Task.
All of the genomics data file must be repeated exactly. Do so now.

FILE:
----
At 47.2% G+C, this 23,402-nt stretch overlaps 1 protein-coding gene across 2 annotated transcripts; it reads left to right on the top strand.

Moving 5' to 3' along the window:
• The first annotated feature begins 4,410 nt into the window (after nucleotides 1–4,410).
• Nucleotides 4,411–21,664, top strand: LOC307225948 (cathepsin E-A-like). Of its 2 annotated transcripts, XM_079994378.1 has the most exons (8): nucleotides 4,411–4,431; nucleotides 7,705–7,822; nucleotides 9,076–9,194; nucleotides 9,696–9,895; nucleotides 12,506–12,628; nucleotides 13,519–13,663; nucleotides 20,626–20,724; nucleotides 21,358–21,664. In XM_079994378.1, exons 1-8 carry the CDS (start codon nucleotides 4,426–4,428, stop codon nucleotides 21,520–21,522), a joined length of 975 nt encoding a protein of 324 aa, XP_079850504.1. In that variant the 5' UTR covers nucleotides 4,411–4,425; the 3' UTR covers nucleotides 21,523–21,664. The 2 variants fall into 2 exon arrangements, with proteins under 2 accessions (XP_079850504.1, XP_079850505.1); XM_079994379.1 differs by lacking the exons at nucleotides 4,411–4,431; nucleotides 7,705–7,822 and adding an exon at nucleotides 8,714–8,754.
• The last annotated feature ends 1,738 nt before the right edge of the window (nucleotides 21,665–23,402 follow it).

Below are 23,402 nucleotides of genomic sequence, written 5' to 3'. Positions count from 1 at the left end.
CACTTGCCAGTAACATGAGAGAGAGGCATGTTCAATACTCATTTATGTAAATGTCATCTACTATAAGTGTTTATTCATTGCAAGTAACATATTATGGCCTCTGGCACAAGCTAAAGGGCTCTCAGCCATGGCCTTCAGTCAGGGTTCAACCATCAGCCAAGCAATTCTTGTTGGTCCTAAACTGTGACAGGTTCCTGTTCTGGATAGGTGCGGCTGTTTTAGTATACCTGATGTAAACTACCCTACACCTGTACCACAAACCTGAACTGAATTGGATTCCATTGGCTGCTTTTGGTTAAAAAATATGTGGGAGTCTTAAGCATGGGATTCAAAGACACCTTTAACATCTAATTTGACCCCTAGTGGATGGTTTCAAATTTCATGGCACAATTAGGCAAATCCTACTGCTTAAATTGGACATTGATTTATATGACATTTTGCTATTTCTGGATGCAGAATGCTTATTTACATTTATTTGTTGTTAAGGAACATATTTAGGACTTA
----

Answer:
At 47.2% G+C, this 23,402-nt stretch overlaps 1 protein-coding gene across 2 annotated transcripts; it reads left to right on the top strand.

Moving 5' to 3' along the window:
• The first annotated feature begins 4,410 nt into the window (after nucleotides 1–4,410).
• Nucleotides 4,411–21,664, top strand: LOC307225948 (cathepsin E-A-like). Of its 2 annotated transcripts, XM_079994378.1 has the most exons (8): nucleotides 4,411–4,431; nucleotides 7,705–7,822; nucleotides 9,076–9,194; nucleotides 9,696–9,895; nucleotides 12,506–12,628; nucleotides 13,519–13,663; nucleotides 20,626–20,724; nucleotides 21,358–21,664. In XM_079994378.1, exons 1-8 carry the CDS (start codon nucleotides 4,426–4,428, stop codon nucleotides 21,520–21,522), a joined length of 975 nt encoding a protein of 324 aa, XP_079850504.1. In that variant the 5' UTR covers nucleotides 4,411–4,425; the 3' UTR covers nucleotides 21,523–21,664. The 2 variants fall into 2 exon arrangements, with proteins under 2 accessions (XP_079850504.1, XP_079850505.1); XM_079994379.1 differs by lacking the exons at nucleotides 4,411–4,431; nucleotides 7,705–7,822 and adding an exon at nucleotides 8,714–8,754.
• The last annotated feature ends 1,738 nt before the right edge of the window (nucleotides 21,665–23,402 follow it).

Below are 23,402 nucleotides of genomic sequence, written 5' to 3'. Positions count from 1 at the left end.
CACTTGCCAGTAACATGAGAGAGAGGCATGTTCAATACTCATTTATGTAAATGTCATCTACTATAAGTGTTTATTCATTGCAAGTAACATATTATGGCCTCTGGCACAAGCTAAAGGGCTCTCAGCCATGGCCTTCAGTCAGGGTTCAACCATCAGCCAAGCAATTCTTGTTGGTCCTAAACTGTGACAGGTTCCTGTTCTGGATAGGTGCGGCTGTTTTAGTATACCTGATGTAAACTACCCTACACCTGTACCACAAACCTGAACTGAATTGGATTCCATTGGCTGCTTTTGGTTAAAAAATATGTGGGAGTCTTAAGCATGGGATTCAAAGACACCTTTAACATCTAATTTGACCCCTAGTGGATGGTTTCAAATTTCATGGCACAATTAGGCAAATCCTACTGCTTAAATTGGACATTGATTTATATGACATTTTGCTATTTCTGGATGCAGAATGCTTATTTACATTTATTTGTTGTTAAGGAACATATTTAGGACTTA